Join the Meeting Place for Moms!
Talk to other moms, share advice, and have fun!

(minimum 6 characters)

When to say something?

Posted by on Mar. 8, 2014 at 1:17 PM
  • 6 Replies
  • 176 Total Views
Now that I have spent the past year researching and learning about vaccines and their side-effects, I am so tempted to "share my knowledge" with everyone. But I don't want to be the "crazy" person that is anti-vax and a conspiracy theorist. You know? I am in a few cm groups and on FB groups and moms are always posting things that make me feel like vaccines are to blame for their baby's issue, but I never actually ever post anything in fear of being the crazy lady in the group.

How often do you share your beliefs and how do you go about it in a not-crazy way? LOL. Also, how do you keep yourself from feeling like people that do vaccinate aren't child abusers? It breaks my heart to see my nieces being vaxed knowing what I know now.
by on Mar. 8, 2014 at 1:17 PM
Add your quick reply below:
You must be a member to reply to this post.
Replies (1-6):
mjrex87
by Member on Mar. 8, 2014 at 3:18 PM
1 mom liked this

I keep my thoughts to myself and try to stay out of those types of conversations. I am not good with confrontation, so it would only be hurting myself to get involved. That being said, I do have a few people who know I do not vaccinate and I can confide in/ vent to them when I need to get it off my chest. My niece is vaccinated and it kills me, but there's nothing I can do about it. I have shared my thoughts a few times with my brother and SIL, but they are of the mindset that their pediatrician knows everything and they must do what they are told. It's hard, but I just pray that nothing ever happens to her as a result of vaccines. :-(

emmy526
by New Owner on Mar. 8, 2014 at 3:47 PM
1 mom liked this

Unless i directly hear someone spewing misinformation, i stay out of the conversation.  The best way to have a come back for someone is to know what kind of scientific answer to provide.  One of our members has a pamphlet that is helpful for situations, or to leave about in public places..here is the link to it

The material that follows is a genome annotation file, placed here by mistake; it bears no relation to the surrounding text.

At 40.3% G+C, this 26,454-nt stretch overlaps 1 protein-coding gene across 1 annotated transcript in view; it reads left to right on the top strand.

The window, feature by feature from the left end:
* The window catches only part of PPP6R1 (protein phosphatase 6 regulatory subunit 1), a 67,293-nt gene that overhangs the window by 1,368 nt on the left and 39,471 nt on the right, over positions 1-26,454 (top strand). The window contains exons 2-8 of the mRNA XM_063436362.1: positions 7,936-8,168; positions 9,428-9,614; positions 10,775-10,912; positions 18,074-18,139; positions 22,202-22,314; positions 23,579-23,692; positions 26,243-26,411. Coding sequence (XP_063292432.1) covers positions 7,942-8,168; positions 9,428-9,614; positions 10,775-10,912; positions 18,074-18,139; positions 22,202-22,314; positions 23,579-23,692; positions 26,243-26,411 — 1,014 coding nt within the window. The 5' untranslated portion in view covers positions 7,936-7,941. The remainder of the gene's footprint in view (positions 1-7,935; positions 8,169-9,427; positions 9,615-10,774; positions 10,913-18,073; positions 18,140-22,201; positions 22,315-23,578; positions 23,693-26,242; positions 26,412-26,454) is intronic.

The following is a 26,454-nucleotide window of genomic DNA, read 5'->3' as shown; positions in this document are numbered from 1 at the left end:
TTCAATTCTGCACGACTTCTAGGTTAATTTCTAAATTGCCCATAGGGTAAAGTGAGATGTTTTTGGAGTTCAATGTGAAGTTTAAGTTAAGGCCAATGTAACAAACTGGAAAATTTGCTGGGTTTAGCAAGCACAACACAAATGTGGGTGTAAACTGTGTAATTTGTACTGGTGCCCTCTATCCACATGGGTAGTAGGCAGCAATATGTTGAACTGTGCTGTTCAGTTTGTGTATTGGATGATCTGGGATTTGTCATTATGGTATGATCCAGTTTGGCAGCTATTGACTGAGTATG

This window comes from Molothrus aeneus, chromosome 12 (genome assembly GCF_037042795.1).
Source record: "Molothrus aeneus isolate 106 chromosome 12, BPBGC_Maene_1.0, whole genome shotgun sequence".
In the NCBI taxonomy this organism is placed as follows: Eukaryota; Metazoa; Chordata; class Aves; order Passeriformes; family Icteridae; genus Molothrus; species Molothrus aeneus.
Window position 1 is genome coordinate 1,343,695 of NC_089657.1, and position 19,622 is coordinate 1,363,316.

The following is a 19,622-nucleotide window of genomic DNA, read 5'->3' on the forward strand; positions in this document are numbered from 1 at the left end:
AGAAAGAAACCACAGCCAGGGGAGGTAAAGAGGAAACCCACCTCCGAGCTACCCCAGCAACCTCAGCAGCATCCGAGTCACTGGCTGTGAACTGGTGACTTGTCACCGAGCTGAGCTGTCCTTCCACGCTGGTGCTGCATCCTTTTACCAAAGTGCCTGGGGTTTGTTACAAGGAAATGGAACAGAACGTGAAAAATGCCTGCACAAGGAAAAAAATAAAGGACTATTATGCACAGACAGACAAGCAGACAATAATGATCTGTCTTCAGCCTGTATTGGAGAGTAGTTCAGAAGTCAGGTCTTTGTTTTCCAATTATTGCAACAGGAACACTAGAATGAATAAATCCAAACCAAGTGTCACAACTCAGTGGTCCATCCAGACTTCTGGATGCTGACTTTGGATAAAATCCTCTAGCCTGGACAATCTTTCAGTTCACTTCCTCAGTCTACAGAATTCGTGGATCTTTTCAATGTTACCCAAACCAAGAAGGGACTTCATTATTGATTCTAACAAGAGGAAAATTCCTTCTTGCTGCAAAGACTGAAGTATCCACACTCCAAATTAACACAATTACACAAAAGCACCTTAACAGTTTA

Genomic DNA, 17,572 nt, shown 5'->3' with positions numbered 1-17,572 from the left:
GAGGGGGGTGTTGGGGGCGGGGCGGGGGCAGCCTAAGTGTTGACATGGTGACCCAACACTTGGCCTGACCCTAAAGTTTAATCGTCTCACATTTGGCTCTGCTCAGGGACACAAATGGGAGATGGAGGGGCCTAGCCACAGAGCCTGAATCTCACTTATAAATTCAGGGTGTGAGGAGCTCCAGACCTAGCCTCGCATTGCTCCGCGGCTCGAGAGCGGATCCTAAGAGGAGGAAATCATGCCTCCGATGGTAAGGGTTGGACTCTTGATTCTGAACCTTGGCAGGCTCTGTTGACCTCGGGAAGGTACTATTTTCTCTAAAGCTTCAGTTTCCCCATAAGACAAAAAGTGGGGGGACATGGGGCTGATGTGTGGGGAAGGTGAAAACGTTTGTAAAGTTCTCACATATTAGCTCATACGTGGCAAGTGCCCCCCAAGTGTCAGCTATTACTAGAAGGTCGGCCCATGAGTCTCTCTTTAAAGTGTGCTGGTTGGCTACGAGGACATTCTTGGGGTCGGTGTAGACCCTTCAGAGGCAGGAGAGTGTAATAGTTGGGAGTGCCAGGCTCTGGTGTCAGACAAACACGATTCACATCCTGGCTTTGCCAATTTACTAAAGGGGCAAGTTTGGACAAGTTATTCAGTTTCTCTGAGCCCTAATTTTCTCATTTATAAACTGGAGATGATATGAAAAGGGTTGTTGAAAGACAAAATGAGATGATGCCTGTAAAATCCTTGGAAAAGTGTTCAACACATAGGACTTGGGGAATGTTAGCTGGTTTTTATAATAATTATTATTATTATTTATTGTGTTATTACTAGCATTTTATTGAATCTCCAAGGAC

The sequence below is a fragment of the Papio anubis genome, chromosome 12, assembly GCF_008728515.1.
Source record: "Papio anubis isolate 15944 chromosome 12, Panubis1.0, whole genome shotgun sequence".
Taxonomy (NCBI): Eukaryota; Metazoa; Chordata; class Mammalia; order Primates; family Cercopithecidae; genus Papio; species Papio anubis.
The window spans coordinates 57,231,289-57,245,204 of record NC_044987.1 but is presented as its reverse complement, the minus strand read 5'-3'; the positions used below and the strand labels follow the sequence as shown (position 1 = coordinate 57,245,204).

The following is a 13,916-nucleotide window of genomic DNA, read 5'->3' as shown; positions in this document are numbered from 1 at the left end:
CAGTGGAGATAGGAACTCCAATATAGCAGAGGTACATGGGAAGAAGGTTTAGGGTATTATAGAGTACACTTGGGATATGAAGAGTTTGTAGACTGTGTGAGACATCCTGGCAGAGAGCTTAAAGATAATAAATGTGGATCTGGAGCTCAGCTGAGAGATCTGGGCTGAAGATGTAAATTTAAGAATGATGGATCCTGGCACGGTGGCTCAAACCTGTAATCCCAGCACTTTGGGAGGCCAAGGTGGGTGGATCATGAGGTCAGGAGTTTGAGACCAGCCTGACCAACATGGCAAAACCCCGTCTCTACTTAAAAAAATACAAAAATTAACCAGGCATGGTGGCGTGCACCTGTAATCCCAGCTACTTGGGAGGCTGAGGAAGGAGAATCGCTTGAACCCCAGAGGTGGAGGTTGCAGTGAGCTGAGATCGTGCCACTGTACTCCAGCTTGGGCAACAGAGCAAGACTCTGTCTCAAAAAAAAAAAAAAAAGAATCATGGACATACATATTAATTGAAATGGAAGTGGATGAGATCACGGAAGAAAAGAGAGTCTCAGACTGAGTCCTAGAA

http://vaccinechoice.webs.com/vaccinechoicepamphlet.htm

emmy526
by New Owner on Mar. 8, 2014 at 3:49 PM

Another comeback is to simply say to people to look up the facts in the CDC Pink Book - everything is in there, too...

nicki.hemingway
by Bronze Member on Mar. 9, 2014 at 12:30 AM
1 mom liked this

The closest I've gotten is informing someone that their child's reaction (their post about their child's high pitched screaming post DtaP) was an abnormal reaction and that they needed to go to the ER and make sure their child was ok.  In the end their child's O2 was low and they had an overnight with no side effects.  I can't help but feel that it could have been much worse.

emmy526
by New Owner on Mar. 9, 2014 at 9:39 AM
1 mom liked this

heres another study out of england, concluding tylenol after MMR could be causing autism...mention this in the USA, and you'll get laughed at...funny that other countries will recognize adverse events, and reactions and admit when it happens...not so in the USA...you have to go to court to prove something happened to your child

http://www.ncbi.nlm.nih.gov/pubmed/18445737


Quote:

Acetaminophen (paracetamol) use, measles-mumps-rubella vaccination, and autistic disorder: the results of a parent survey.

Abstract